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Report: Silicon Valley Fears AI Export Regulations

Silicon Valley ought to have been named Balloon Town. The American tech industry often appears as if it will collapse under the slightest amount of stress. (Recall the dot-com bust of the early 2000s?) Now, according to The New York Times, many of these companies view the impending export restrictions on artificial intelligence by the U.S. Department of Commerce as an inflatable animal would view a porcupine.

Here’s the issue: The U.S. Congress voted in August to restrict the export of “emerging and foundational technologies” to protect national security. The New York Times reported that a Commerce Department proposal would restrict the export of “several categories of artificial intelligence, including computer vision, speech recognition, and natural language understanding,” to previously sanctioned countries.

Americans have until January 10 to voice their opinions on this proposal. The Commerce Department is then responsible for determining which technologies and export destinations it wishes to restrict. Naturally, tech companies have requested leniency from the government, as they believe that limiting the export of their AI tools would allow companies in affected nations to seize their local markets.

This entire exchange is as obvious as 99 luft balloons – oops, I meant red balloons – at a funeral. The United States wishes to restrict AI exports to Russia, Iran, and China. The first two have been repeatedly accused of using tech platforms to influence U.S. politics, while the third is America’s adversary in a trade war that could have a significant impact on tech products.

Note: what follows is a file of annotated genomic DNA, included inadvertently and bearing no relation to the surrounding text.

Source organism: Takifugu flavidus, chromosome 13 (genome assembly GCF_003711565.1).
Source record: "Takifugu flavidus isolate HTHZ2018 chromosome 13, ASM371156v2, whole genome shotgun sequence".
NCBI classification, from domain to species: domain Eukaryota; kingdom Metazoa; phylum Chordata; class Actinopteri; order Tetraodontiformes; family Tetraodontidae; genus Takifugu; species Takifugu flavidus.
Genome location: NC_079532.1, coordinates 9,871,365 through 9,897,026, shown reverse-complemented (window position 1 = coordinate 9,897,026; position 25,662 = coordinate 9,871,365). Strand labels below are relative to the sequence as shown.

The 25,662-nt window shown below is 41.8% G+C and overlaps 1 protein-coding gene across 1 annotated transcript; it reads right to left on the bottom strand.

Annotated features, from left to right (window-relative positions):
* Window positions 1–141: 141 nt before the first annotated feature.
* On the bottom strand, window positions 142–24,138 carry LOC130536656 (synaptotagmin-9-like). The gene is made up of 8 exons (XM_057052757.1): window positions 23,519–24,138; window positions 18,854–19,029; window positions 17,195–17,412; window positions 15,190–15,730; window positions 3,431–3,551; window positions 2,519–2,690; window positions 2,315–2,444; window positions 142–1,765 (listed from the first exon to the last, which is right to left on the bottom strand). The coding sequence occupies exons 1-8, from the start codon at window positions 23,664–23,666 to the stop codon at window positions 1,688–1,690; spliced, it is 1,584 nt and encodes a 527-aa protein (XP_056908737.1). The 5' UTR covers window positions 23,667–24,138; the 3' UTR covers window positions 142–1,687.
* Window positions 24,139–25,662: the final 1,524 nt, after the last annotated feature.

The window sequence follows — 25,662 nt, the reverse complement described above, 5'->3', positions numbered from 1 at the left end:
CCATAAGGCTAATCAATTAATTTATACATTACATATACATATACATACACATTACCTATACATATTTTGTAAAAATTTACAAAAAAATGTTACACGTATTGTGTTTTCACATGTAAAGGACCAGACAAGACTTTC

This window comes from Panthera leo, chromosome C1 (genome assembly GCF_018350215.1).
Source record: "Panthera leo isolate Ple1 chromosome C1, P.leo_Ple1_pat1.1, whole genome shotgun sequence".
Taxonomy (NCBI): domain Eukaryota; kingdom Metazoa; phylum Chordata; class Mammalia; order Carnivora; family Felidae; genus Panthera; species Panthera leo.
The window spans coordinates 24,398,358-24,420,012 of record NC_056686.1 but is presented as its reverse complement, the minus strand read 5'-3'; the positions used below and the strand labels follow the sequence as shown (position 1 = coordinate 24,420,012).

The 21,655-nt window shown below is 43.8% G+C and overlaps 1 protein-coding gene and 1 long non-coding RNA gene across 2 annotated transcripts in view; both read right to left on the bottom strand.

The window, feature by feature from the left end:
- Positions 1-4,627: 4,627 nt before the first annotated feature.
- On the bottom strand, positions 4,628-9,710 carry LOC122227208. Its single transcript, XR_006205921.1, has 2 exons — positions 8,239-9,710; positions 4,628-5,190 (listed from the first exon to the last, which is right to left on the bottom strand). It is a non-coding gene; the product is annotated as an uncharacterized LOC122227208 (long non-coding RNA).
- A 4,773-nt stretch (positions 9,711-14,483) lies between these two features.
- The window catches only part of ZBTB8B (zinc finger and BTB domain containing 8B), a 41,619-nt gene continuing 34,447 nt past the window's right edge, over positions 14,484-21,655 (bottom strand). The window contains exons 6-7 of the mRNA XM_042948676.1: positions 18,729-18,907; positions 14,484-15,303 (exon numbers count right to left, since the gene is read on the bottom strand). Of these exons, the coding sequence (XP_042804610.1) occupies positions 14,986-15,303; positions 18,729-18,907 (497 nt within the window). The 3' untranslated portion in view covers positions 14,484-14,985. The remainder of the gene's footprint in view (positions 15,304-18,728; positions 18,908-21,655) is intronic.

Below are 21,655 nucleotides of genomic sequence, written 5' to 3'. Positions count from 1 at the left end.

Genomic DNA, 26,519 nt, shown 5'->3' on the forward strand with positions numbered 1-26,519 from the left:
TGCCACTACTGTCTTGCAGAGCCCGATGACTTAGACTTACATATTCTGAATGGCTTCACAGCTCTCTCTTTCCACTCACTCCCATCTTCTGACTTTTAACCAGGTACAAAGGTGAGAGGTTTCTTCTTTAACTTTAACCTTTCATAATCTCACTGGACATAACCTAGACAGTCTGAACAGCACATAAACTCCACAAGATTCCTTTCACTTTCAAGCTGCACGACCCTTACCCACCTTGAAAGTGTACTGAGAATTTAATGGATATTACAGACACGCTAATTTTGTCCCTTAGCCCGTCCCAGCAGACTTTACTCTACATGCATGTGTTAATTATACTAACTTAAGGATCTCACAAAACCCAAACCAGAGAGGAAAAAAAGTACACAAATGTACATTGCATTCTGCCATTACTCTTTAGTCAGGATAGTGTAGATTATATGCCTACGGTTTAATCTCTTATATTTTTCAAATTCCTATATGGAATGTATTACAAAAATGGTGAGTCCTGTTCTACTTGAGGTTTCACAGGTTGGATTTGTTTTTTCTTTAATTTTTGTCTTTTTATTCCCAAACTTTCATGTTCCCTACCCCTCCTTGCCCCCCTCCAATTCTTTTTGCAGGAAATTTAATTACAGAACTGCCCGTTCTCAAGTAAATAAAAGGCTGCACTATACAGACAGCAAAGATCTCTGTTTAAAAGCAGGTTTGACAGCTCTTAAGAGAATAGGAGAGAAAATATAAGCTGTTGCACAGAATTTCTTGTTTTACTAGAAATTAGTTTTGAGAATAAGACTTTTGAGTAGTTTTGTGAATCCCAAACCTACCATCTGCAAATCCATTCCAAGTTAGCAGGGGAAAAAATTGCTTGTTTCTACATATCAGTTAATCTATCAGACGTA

Silicon Valley naturally opposes these restrictions. In their efforts to maximize profits for their shareholders, tech companies frequently rely on regulatory oversights about consumer privacy, competition, and other consumer protections. (See: Facebook’s data sharing, ride-hailing companies’ disregard for traffic laws, and numerous anti-monopoly protections.) Why should artificial intelligence be different?

However, The New York Times notes that AI is somewhat unique due to its collaborative nature. Most companies do not develop AI technologies on their own; instead, they collaborate with their competitors, advance open-source projects, and involve individuals from around the globe. The technology is so new and has so much growth potential that it is easier for competitors to collaborate.

This collaboration hinders the Commerce Department’s ability to enforce export restrictions. As the proverb goes, you can’t put the genie back in the bottle, so publicly available information will remain, well, publicly available. It would have to restrict AI in other ways, such as prohibiting the sale of hardware to affected nations or restricting their access to data.

The former would be bad news for companies like AMD, Intel, and Nvidia which have prioritized the development of AI products in recent years. The latter would further undermine the principle of collaboration upon which the internet was founded, which could slow AI research in the U.S. technology sector. Both would effectively cut off these businesses from vital revenue streams and knowledge sources.

Even though this conflict is as cliche as a balloon animal station at a child’s birthday party, it could still have severe consequences for American businesses. Diverse technologies fall under the umbrella of “artificial intelligence,” but they are all integral to these businesses. Consider the proliferation of voice assistants, natural language input, facial recognition, etc. in virtually all technological products.

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The article above was written by the BestTopReviewsOnline team, which includes many of the US’s most knowledgeable technical experts. Our team includes well-known writers with extensive experience in mobile phones, computing, technology, photography, and other fields.

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